Bible and Archaeology News
Biblical and historical accounts say that John the Baptist, who is referenced as a relative of Jesus in the Gospel of Luke and a leading prophet who baptized Jesus, was beheaded by Herod Antipas, likely at the Jordanian citadel Machaerus. The discovery of an ancient Greek inscription on a tuff box referencing John the Baptist and asking God to “help your servant Thomas” led Bulgarian researchers to believe that the relics arrived in Bulgaria from Antioch, where some of the Baptist’s bones were held until the tenth century C.E. The waterproof tuff box, likely carried by this “Thomas,” likely originated in eastern Turkey.
Oxford University’s Georges Kazan explored historical documents for a different account of how the relics may have reached the Sveti Ivan church. According to Kazan, in the fourth century C.E., monks took relics of John the Baptist’s from Jerusalem to Constantinople. In the Oxford report, Dr. Kazan states “My research suggests that during the fifth or early sixth century, the monastery of Sveti Ivan may well have received a significant portion of St John the Baptist’s relics, as well as a prestige reliquary in the shape of a sarcophagus, from a member of Constantinople’s elite. This gift could have been to dedicate or rededicate the church and the monastery to St John, which the patron or patrons may have supported financially.”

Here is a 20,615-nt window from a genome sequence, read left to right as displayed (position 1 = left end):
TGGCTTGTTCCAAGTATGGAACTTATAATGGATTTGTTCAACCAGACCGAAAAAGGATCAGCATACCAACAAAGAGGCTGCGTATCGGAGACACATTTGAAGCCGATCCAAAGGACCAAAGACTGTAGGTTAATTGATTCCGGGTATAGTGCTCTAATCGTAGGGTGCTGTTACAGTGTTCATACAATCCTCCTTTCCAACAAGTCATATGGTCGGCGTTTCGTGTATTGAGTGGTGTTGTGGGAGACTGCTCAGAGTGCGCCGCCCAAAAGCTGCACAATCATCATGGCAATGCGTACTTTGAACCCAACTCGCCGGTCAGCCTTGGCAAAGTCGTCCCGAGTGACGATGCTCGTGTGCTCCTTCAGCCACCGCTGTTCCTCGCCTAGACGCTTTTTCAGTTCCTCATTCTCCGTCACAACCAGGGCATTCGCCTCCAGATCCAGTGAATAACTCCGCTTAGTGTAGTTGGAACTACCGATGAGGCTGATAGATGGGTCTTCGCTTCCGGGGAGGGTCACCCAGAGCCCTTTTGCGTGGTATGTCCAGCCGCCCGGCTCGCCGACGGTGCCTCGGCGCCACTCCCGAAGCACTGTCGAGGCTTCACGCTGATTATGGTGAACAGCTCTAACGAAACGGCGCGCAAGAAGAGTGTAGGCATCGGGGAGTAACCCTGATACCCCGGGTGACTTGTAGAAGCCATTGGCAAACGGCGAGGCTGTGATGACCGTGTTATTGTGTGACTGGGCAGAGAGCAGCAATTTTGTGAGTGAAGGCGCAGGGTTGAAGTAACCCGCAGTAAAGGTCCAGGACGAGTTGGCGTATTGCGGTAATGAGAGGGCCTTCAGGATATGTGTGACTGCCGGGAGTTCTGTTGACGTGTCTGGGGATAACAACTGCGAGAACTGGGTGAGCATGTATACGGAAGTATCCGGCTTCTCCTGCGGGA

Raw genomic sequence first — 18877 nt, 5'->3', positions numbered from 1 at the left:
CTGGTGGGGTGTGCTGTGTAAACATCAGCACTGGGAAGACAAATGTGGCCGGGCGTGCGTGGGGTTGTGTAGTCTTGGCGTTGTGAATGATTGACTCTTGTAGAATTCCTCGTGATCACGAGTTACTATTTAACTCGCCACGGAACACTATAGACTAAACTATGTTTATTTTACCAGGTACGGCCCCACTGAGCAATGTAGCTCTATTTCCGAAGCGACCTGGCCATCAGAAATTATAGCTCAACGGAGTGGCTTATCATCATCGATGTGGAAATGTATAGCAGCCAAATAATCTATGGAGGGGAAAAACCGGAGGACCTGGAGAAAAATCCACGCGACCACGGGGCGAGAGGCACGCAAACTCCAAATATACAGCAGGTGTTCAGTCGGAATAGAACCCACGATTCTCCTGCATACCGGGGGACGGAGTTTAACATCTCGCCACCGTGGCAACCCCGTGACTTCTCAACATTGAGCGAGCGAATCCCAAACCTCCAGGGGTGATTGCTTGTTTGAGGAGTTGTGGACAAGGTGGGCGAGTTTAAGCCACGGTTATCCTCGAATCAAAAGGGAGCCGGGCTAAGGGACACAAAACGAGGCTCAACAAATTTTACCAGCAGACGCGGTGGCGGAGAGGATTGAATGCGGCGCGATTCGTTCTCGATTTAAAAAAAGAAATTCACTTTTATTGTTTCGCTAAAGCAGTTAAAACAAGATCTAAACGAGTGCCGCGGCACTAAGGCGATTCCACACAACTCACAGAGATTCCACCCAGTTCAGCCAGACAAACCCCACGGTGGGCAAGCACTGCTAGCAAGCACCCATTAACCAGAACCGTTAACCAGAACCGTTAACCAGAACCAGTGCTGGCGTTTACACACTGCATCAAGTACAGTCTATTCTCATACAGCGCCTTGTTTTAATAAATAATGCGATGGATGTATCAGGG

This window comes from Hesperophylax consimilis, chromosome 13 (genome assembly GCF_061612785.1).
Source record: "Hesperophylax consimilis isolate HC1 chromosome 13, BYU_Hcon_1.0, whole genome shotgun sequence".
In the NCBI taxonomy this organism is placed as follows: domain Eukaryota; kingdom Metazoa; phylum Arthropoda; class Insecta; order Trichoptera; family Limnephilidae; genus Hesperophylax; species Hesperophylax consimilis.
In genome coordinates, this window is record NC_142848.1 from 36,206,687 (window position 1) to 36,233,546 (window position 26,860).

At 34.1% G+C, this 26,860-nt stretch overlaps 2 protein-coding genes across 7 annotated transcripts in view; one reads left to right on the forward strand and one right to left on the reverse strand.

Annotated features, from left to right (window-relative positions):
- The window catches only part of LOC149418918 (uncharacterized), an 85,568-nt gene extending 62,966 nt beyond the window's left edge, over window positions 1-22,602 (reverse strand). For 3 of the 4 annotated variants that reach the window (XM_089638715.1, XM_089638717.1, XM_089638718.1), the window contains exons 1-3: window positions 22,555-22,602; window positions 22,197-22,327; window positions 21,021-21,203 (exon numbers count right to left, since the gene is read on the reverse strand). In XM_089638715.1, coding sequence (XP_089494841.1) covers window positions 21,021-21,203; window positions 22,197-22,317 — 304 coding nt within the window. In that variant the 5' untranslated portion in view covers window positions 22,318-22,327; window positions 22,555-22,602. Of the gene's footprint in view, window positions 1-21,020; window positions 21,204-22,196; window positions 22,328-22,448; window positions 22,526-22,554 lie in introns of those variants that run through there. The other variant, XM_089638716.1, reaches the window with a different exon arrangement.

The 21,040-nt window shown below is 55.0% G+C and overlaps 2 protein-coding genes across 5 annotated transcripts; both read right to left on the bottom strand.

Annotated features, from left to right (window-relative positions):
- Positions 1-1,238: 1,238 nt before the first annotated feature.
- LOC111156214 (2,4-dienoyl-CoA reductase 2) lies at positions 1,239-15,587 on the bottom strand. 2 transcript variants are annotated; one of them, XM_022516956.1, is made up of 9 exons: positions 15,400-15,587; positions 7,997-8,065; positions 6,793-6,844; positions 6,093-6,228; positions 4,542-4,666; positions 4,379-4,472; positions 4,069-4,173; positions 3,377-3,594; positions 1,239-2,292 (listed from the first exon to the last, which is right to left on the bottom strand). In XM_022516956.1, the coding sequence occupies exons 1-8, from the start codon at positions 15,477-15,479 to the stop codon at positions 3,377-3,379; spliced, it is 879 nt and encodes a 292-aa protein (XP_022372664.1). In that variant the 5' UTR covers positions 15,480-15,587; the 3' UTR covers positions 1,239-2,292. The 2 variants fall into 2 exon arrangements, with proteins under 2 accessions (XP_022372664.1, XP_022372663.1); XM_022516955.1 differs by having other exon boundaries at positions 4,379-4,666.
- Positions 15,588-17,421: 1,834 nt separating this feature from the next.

The confirmed date of a knucklebone is far from final proof that the Bulgarian bones belonged to John the Baptist. A conclusive association between supposed relics and their Saint is impossible to establish; however, the research conducted by Oxford’s Tom Higham and Christopher Ramsey does prove that the “relics” have a better case for authenticity than previously imagined.
John the Baptist was beheaded at Machaerus, a Herodian fortress east of the Jordan River. Read about the restoration work being done at Machaerus in the free Bible History Daily articles “Machaerus: Beyond the Beheading of John the Baptist” and “Anastylosis at Machaerus, Where John the Baptist was Beheaded.”
For a recent discussion of relics, see Hershel Shanks’s first person “Relics vs. ‘Real’ Archaeology” as it appeared in the May/June 2012 issue of Biblical Archaeology Review.
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[…] that has touched either a First or Second Class relic. So, if you have the head of John Baptist (numerous heads have been said to be his), you’d own a First Class relic. If I took my Swiss Army knife out of my pocket and touched […]
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